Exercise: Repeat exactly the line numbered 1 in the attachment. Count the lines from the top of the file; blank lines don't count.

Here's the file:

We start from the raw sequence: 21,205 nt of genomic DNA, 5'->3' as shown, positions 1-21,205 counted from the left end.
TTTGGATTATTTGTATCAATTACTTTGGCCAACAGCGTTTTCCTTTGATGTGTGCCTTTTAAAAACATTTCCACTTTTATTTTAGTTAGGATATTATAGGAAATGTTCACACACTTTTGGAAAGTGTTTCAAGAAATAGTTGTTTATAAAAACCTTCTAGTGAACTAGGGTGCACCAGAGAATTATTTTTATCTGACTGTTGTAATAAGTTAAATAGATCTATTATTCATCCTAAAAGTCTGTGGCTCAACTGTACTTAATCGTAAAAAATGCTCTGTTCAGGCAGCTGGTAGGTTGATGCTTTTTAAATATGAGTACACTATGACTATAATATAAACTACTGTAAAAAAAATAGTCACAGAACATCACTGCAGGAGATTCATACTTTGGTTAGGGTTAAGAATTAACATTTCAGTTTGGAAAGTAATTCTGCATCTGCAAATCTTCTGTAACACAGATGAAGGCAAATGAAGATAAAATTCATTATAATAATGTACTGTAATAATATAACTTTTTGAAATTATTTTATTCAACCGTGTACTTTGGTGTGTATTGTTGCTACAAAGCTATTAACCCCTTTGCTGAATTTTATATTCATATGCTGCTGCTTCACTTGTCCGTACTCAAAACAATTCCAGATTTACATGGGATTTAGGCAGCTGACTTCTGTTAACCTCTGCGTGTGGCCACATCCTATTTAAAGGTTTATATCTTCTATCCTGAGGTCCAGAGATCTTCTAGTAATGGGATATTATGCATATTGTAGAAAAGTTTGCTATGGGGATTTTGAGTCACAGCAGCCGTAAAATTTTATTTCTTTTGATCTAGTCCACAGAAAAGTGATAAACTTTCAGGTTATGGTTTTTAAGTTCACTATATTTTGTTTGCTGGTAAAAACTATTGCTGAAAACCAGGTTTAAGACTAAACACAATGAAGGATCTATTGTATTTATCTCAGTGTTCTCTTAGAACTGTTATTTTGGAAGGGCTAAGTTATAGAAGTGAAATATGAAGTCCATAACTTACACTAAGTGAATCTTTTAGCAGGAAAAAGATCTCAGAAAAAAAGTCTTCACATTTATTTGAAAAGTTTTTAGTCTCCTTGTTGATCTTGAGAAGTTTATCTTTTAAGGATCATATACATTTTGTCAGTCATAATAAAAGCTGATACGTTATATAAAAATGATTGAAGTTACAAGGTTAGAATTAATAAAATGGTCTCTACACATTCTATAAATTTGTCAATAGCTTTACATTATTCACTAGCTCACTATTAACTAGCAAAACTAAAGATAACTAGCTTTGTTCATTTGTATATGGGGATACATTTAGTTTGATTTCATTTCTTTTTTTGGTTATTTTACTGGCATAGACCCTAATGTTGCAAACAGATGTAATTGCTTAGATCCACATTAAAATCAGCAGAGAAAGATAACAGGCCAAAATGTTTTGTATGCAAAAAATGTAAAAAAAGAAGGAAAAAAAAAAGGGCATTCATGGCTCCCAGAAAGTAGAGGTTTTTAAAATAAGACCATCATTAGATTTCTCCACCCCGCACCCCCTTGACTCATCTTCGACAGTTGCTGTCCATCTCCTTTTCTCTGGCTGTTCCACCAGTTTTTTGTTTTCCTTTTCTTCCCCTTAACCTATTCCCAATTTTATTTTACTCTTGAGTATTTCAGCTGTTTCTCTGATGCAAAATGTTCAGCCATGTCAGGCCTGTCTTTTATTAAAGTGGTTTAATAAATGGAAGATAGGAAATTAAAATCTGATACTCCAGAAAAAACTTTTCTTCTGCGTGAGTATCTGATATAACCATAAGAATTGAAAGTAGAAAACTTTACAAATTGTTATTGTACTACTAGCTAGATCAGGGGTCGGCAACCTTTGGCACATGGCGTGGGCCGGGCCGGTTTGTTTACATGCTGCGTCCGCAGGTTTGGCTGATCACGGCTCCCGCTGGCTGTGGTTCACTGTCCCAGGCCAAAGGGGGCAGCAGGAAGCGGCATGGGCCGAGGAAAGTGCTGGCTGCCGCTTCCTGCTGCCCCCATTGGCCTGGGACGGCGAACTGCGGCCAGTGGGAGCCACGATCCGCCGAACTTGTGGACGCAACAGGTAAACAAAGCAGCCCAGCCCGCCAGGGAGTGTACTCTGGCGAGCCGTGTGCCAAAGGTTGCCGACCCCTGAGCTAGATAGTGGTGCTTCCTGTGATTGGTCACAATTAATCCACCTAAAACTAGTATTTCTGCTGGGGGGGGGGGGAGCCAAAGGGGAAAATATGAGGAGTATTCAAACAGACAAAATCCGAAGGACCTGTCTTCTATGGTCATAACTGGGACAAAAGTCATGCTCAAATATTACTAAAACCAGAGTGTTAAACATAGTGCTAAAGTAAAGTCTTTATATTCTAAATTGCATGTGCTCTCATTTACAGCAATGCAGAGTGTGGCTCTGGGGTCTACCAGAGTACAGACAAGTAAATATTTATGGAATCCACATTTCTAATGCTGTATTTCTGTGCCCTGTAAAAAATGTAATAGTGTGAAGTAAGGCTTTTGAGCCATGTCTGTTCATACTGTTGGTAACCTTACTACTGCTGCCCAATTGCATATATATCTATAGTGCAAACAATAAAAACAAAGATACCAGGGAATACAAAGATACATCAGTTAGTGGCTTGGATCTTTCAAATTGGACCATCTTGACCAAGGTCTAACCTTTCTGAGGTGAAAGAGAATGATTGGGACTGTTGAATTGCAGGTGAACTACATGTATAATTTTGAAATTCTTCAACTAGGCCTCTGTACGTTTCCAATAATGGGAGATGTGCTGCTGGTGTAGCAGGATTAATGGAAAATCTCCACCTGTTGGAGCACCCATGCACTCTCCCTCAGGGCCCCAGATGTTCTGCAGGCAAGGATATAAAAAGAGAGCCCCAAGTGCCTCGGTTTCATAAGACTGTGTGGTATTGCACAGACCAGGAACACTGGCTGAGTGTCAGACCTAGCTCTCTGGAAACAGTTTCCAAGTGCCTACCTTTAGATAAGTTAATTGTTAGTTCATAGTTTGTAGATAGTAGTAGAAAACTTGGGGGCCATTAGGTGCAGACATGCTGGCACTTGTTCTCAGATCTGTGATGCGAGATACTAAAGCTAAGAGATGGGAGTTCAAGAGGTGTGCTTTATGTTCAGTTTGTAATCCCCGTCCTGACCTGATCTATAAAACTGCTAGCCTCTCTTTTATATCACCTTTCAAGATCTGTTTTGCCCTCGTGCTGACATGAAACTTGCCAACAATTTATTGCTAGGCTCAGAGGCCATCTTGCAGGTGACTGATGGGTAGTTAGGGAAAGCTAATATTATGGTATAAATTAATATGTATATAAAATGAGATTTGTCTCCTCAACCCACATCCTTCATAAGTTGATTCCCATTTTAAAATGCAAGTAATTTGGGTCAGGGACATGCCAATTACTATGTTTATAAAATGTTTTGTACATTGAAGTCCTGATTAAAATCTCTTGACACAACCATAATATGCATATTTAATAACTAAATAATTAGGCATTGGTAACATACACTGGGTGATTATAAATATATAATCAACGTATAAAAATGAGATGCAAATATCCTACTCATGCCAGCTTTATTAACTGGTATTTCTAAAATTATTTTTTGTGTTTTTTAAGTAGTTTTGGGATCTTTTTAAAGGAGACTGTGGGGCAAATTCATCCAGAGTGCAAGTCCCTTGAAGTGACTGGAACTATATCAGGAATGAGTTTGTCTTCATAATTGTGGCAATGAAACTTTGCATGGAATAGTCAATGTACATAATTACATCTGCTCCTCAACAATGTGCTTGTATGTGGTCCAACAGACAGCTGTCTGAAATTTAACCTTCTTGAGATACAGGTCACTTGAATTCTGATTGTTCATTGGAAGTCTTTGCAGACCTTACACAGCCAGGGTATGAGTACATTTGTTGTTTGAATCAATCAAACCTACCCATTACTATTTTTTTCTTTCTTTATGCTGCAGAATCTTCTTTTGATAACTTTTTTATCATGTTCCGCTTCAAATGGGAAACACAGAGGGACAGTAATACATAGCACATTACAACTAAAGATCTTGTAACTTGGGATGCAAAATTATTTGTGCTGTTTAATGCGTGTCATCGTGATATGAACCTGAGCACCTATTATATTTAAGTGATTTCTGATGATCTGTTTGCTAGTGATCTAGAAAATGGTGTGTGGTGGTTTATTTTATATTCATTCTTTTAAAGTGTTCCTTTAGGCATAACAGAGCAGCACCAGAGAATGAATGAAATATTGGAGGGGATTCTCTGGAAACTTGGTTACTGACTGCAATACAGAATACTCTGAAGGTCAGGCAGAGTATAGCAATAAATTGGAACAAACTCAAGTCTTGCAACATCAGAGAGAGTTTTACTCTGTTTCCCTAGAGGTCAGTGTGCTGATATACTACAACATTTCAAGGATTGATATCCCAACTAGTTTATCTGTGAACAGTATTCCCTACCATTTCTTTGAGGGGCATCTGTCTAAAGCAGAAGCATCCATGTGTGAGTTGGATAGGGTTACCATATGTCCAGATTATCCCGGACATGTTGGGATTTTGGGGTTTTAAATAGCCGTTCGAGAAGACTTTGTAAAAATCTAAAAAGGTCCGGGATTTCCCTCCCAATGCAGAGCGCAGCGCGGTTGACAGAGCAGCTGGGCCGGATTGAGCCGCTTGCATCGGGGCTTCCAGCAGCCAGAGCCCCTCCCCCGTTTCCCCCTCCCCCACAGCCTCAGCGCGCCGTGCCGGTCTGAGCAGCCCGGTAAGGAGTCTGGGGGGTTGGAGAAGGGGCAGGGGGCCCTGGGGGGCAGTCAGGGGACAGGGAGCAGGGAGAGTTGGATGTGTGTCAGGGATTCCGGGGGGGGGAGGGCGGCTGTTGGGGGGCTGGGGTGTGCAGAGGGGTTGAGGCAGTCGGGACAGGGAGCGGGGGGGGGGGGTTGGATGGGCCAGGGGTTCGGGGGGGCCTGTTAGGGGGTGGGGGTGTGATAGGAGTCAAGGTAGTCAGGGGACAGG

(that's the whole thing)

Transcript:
We start from the raw sequence: 21,205 nt of genomic DNA, 5'->3' as shown, positions 1-21,205 counted from the left end.